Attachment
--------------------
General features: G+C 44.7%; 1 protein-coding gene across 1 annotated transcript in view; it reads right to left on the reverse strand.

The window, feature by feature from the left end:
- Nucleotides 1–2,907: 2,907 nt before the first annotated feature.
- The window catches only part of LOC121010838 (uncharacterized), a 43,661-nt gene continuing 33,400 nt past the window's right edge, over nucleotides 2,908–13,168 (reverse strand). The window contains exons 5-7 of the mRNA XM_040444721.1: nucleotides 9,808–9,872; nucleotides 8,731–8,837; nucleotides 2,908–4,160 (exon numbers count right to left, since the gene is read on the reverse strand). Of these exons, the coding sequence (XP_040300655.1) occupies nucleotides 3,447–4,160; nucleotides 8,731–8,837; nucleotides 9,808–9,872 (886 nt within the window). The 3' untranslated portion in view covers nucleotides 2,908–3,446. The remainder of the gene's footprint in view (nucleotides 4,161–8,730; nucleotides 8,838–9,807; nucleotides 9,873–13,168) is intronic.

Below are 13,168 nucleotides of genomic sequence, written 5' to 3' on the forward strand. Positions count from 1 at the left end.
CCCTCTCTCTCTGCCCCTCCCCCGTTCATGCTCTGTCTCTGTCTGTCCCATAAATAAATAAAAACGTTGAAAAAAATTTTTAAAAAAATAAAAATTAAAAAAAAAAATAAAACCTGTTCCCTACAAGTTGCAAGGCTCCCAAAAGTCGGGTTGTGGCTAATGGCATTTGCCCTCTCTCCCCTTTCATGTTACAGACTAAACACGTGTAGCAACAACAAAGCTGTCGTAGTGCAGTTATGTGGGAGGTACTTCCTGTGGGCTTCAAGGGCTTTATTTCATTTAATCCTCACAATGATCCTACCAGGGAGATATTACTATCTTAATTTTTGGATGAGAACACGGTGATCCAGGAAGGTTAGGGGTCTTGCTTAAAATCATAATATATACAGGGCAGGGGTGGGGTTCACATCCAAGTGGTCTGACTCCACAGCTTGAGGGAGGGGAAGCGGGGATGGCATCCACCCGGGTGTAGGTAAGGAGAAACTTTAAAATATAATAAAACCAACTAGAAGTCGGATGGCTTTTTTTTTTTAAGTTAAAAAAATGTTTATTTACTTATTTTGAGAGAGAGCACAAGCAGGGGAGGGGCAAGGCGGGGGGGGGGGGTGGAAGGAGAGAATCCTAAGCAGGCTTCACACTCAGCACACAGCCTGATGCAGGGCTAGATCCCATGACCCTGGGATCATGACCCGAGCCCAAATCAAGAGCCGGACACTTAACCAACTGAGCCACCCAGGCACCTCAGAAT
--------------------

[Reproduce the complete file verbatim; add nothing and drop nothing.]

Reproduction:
General features: G+C 44.7%; 1 protein-coding gene across 1 annotated transcript in view; it reads right to left on the reverse strand.

The window, feature by feature from the left end:
- Nucleotides 1–2,907: 2,907 nt before the first annotated feature.
- The window catches only part of LOC121010838 (uncharacterized), a 43,661-nt gene continuing 33,400 nt past the window's right edge, over nucleotides 2,908–13,168 (reverse strand). The window contains exons 5-7 of the mRNA XM_040444721.1: nucleotides 9,808–9,872; nucleotides 8,731–8,837; nucleotides 2,908–4,160 (exon numbers count right to left, since the gene is read on the reverse strand). Of these exons, the coding sequence (XP_040300655.1) occupies nucleotides 3,447–4,160; nucleotides 8,731–8,837; nucleotides 9,808–9,872 (886 nt within the window). The 3' untranslated portion in view covers nucleotides 2,908–3,446. The remainder of the gene's footprint in view (nucleotides 4,161–8,730; nucleotides 8,838–9,807; nucleotides 9,873–13,168) is intronic.

Below are 13,168 nucleotides of genomic sequence, written 5' to 3' on the forward strand. Positions count from 1 at the left end.
CCCTCTCTCTCTGCCCCTCCCCCGTTCATGCTCTGTCTCTGTCTGTCCCATAAATAAATAAAAACGTTGAAAAAAATTTTTAAAAAAATAAAAATTAAAAAAAAAAATAAAACCTGTTCCCTACAAGTTGCAAGGCTCCCAAAAGTCGGGTTGTGGCTAATGGCATTTGCCCTCTCTCCCCTTTCATGTTACAGACTAAACACGTGTAGCAACAACAAAGCTGTCGTAGTGCAGTTATGTGGGAGGTACTTCCTGTGGGCTTCAAGGGCTTTATTTCATTTAATCCTCACAATGATCCTACCAGGGAGATATTACTATCTTAATTTTTGGATGAGAACACGGTGATCCAGGAAGGTTAGGGGTCTTGCTTAAAATCATAATATATACAGGGCAGGGGTGGGGTTCACATCCAAGTGGTCTGACTCCACAGCTTGAGGGAGGGGAAGCGGGGATGGCATCCACCCGGGTGTAGGTAAGGAGAAACTTTAAAATATAATAAAACCAACTAGAAGTCGGATGGCTTTTTTTTTTTAAGTTAAAAAAATGTTTATTTACTTATTTTGAGAGAGAGCACAAGCAGGGGAGGGGCAAGGCGGGGGGGGGGGGTGGAAGGAGAGAATCCTAAGCAGGCTTCACACTCAGCACACAGCCTGATGCAGGGCTAGATCCCATGACCCTGGGATCATGACCCGAGCCCAAATCAAGAGCCGGACACTTAACCAACTGAGCCACCCAGGCACCTCAGAAT